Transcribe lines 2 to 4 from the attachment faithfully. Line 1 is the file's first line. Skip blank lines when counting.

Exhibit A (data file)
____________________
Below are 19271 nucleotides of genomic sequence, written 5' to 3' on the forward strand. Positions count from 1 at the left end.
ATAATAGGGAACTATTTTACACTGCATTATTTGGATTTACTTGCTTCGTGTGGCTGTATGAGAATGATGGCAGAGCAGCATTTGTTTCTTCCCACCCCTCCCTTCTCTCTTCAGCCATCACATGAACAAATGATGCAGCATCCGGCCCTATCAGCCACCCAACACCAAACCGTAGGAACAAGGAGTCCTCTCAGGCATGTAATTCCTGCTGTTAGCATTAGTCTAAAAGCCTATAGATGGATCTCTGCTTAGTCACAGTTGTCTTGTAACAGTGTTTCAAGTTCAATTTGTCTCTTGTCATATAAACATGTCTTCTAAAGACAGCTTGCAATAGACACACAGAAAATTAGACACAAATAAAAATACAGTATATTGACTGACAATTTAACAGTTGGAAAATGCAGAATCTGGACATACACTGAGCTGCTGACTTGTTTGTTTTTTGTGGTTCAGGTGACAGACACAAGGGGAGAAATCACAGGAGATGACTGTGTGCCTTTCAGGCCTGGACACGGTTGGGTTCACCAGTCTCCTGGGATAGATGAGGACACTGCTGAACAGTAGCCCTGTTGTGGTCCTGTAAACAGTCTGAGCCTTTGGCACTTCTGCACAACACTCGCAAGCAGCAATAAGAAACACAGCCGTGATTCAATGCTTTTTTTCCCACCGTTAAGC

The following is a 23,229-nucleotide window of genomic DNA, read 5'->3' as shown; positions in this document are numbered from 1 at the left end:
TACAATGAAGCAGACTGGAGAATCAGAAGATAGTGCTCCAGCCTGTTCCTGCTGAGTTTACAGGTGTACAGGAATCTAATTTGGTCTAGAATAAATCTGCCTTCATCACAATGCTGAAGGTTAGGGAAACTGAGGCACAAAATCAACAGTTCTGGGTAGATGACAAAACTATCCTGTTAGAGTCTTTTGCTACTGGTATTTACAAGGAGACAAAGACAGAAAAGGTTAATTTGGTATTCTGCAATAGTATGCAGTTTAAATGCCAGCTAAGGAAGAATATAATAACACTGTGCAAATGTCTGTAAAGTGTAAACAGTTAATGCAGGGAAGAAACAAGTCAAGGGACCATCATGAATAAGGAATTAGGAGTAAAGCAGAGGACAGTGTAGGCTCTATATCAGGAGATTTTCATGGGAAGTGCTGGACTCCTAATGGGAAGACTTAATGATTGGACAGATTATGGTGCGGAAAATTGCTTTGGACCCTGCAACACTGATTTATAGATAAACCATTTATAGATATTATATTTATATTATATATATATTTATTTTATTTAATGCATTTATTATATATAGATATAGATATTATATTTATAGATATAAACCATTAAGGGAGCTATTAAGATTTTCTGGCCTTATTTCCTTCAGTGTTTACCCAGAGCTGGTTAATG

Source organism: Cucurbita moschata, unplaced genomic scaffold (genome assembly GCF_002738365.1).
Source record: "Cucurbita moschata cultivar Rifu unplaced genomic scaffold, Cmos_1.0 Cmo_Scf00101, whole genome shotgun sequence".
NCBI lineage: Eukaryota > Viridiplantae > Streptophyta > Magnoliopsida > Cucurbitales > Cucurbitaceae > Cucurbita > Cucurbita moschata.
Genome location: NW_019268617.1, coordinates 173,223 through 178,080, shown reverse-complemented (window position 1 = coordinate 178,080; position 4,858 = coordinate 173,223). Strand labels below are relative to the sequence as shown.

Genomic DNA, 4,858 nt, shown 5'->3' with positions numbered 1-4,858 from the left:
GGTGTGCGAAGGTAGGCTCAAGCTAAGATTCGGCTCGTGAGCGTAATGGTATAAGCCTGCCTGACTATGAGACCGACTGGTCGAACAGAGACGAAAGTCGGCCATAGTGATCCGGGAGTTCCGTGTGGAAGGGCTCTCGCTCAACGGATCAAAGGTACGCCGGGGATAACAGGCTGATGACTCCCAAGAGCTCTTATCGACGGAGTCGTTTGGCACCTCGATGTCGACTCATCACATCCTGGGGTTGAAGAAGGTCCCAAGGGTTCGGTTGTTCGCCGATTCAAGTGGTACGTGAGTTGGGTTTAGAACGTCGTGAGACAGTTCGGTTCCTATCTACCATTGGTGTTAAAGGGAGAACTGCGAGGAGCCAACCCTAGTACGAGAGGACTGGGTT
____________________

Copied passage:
ATAATAGGGAACTATTTTACACTGCATTATTTGGATTTACTTGCTTCGTGTGGCTGTATGAGAATGATGGCAGAGCAGCATTTGTTTCTTCCCACCCCTCCCTTCTCTCTTCAGCCATCACATGAACAAATGATGCAGCATCCGGCCCTATCAGCCACCCAACACCAAACCGTAGGAACAAGGAGTCCTCTCAGGCATGTAATTCCTGCTGTTAGCATTAGTCTAAAAGCCTATAGATGGATCTCTGCTTAGTCACAGTTGTCTTGTAACAGTGTTTCAAGTTCAATTTGTCTCTTGTCATATAAACATGTCTTCTAAAGACAGCTTGCAATAGACACACAGAAAATTAGACACAAATAAAAATACAGTATATTGACTGACAATTTAACAGTTGGAAAATGCAGAATCTGGACATACACTGAGCTGCTGACTTGTTTGTTTTTTGTGGTTCAGGTGACAGACACAAGGGGAGAAATCACAGGAGATGACTGTGTGCCTTTCAGGCCTGGACACGGTTGGGTTCACCAGTCTCCTGGGATAGATGAGGACACTGCTGAACAGTAGCCCTGTTGTGGTCCTGTAAACAGTCTGAGCCTTTGGCACTTCTGCACAACACTCGCAAGCAGCAATAAGAAACACAGCCGTGATTCAATGCTTTTTTTCCCACCGTTAAGC

The following is a 23,229-nucleotide window of genomic DNA, read 5'->3' as shown; positions in this document are numbered from 1 at the left end:
TACAATGAAGCAGACTGGAGAATCAGAAGATAGTGCTCCAGCCTGTTCCTGCTGAGTTTACAGGTGTACAGGAATCTAATTTGGTCTAGAATAAATCTGCCTTCATCACAATGCTGAAGGTTAGGGAAACTGAGGCACAAAATCAACAGTTCTGGGTAGATGACAAAACTATCCTGTTAGAGTCTTTTGCTACTGGTATTTACAAGGAGACAAAGACAGAAAAGGTTAATTTGGTATTCTGCAATAGTATGCAGTTTAAATGCCAGCTAAGGAAGAATATAATAACACTGTGCAAATGTCTGTAAAGTGTAAACAGTTAATGCAGGGAAGAAACAAGTCAAGGGACCATCATGAATAAGGAATTAGGAGTAAAGCAGAGGACAGTGTAGGCTCTATATCAGGAGATTTTCATGGGAAGTGCTGGACTCCTAATGGGAAGACTTAATGATTGGACAGATTATGGTGCGGAAAATTGCTTTGGACCCTGCAACACTGATTTATAGATAAACCATTTATAGATATTATATTTATATTATATATATATTTATTTTATTTAATGCATTTATTATATATAGATATAGATATTATATTTATAGATATAAACCATTAAGGGAGCTATTAAGATTTTCTGGCCTTATTTCCTTCAGTGTTTACCCAGAGCTGGTTAATG